“The joy that she brought us through her living, however, will far outweigh the heartbreak we feel in her passing,” wrote full-time Downs Park Ranger Stacey Wolfe on her memorial.
Twirl, a black vulture, now occupies Snappy's former spot, while in the adjacent enclosure resides Buddy, a red-tailed hawk. I watched as both birds retreated to the rear of their enclosures in search of relief from the early afternoon heat.
I exited the aviary through a narrow opening in the trees, expanding my sights to the South Overlook Pavilion—a shaded, wooden deck that provides the perfect view of the Bay. Ascending the steps from the lower walking path, I met Kenny and Ruth Lipman—two longtime Pasadena residents and park patrons.
“The osprey nest is my favorite part of the park,” said Kenny, motioning to the bundle of thin sticks perched atop a wooden post in the water.
“No,” Ruth disagreed. “The view of the Bay is the best part.”
The couple went back and forth sharing some of Down’s most favorable features until eventually finding some common ground on the park’s bee hotels. Both Kenny and Ruth assured me that this was a must-see.
Although currently inactive, the bee or pollinator hotels are designed to offer sanctuary and nesting sites for solitary bees. These man-made habitats consist of various cavities made up of hollowed reed and drilled wood. Thoughtfully placed in the meadows and gardens of Downs Park, where pollinators are especially needed, these hotels contribute to bee conservation which ultimately promotes successful plant growth.
With the sun reaching its peak, I headed towards the Brightwater Pavilion for lunch. At Downs, each pavilion is named after the original Rocky Beach Farm guest cottages that once stood in its place. With their extensive wealth, Mr. and Mrs. Mayo-Thom had built seven of these small homes to accommodate their in-laws, friends and handymen over the summer.
Of all the pavilions, Brightwater is the most accurate commemoration. The modern pavilion incorporates the cottage’s stone hearth and chimney—the sole surviving architectural elements of Rocky Beach Farm.
On the northern end of Downs lies the pond overlook. A wooden walkway accommodates the land’s sloped topography, navigating through aged oak and white ash trees. A platform sits at the end of the path, providing an aerial view of the partly sunlit water.
Prehistoric-looking snapping turtles crept eerily through clusters of hydrilla and other aquatic vegetation, while on the water’s surface, playful eastern painted turtles and red eared sliders splashed about, periodically bumping into each other and small fish.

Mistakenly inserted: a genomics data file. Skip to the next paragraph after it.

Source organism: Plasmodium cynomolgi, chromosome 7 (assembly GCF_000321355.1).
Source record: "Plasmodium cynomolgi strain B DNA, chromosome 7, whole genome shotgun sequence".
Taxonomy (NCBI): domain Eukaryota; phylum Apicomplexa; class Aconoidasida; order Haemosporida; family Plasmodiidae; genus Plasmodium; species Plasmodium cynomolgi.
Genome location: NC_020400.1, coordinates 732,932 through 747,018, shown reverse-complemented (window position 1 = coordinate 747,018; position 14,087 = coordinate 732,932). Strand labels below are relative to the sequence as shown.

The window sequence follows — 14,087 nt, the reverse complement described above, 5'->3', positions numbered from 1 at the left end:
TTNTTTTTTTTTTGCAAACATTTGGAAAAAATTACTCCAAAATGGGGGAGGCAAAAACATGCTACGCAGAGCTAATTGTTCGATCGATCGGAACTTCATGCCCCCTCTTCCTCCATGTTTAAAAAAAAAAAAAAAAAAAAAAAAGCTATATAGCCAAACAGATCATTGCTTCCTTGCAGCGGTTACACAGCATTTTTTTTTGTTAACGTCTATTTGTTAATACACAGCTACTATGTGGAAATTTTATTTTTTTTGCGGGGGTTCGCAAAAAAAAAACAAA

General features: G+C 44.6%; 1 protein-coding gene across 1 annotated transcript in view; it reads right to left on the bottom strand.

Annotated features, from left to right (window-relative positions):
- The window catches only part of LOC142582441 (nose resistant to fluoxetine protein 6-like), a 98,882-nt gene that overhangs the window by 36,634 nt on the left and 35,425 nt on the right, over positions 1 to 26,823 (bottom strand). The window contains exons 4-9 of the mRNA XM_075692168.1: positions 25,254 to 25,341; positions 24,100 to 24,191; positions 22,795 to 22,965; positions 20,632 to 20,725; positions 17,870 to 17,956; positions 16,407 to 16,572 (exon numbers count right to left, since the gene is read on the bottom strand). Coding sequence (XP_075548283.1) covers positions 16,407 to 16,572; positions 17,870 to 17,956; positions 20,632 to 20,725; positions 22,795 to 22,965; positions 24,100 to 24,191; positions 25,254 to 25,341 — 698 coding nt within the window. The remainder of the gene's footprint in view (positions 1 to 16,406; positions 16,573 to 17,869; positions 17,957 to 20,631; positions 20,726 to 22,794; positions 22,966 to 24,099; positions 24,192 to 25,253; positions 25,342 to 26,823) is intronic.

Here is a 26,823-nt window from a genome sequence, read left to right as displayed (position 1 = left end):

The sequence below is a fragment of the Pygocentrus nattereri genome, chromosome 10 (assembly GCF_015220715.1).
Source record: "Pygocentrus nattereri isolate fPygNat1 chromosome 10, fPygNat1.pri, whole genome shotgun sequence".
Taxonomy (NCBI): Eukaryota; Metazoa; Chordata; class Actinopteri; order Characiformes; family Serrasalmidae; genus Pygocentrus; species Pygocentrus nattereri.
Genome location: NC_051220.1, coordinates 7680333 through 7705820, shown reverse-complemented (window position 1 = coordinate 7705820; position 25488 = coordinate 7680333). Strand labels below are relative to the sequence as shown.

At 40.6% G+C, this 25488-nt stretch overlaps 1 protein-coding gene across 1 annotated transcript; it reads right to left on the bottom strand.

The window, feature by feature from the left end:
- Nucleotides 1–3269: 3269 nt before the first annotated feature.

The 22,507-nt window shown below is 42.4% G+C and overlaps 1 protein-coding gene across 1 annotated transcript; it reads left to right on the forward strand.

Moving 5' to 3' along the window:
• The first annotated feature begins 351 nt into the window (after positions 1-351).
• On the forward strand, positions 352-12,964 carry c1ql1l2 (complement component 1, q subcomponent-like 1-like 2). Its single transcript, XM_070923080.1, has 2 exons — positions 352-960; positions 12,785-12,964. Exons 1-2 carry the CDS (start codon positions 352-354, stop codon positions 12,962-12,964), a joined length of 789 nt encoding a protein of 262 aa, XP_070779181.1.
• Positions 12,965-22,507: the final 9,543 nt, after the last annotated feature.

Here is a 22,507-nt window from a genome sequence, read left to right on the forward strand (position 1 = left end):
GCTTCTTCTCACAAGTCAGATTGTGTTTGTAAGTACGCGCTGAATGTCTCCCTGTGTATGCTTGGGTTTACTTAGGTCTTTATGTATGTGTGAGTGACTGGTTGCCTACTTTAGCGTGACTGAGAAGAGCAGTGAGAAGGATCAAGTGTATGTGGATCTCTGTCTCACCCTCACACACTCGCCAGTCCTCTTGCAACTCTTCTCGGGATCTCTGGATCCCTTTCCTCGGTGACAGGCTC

Downs’ 2,000-foot shoreline is one of the park’s many attractions. A unique feature of this shoreline is a small dog beach at the north end of the park. The calm, shallow waters provide the perfect opportunity for dogs of all sizes to safely splash and swim in the Bay.
A 330-foot wooden pier sits just down the shoreline, excellent for fishing and boat watching. When approaching the pier, I observed half a dozen families dispersed along all 330 feet, marking their respective sections with umbrellas, coolers and fishing equipment.
When I was no older than seven years old, my Pop took my sister and I fishing on this very pier. While I didn’t catch anything, apart from my hook on the hook of another, I’ll always cherish the memories of that day.
Written records prove that fishing has always been a popular pastime at Downs Park. White perch, sunfish, rockfish, hardhead, blues, toadfish and eels were documented as common catches. According to Catherine Mayo-Thom, daughter of Hunt and Helen, the family spent many evenings fishing off the “summer house” gazebo which stood in the place of the modern south overlook.
Fishing is only one of many recreational activities welcomed in the park. In addition to the kayak launch, newly-renovated playground and assortment of basketball and volleyball courts, the park also includes an amphitheater that stages a collection of bands from late spring to early fall.
The people who make it happen
Behind this beautiful park is dedicated staff who work tirelessly to maintain the park and provide visitors with the best experience possible. The 16 person staff composed of full time and seasonal rangers, full time and seasonal maintenance workers, gate attendants, a maintenance supervisor, a receptionist, and an office manager are all overseen by the park superintendent.
“We are a tight knit unit—really a work family—that collaborate to care for the park and handle all aspects of customer service," explains Ranger Stacey Wolfe.
You can’t forget Friends of Downs Park, Garden Volunteers, Volunteers-in-the-Park and the Downs Park Quilters Guild—four groups devoted to gathering funds and volunteers to support the operation, management and preservation of this Pasadena gem.
As I turned left out of the park and headed home, I felt an overwhelming sense of appreciation. Downs Park holds so many cherished memories for countless families, including my own. Protecting Downs Park means preserving these memories and ensuring that many more families, for generations to come, can continue to take full advantage of all this park has to offer.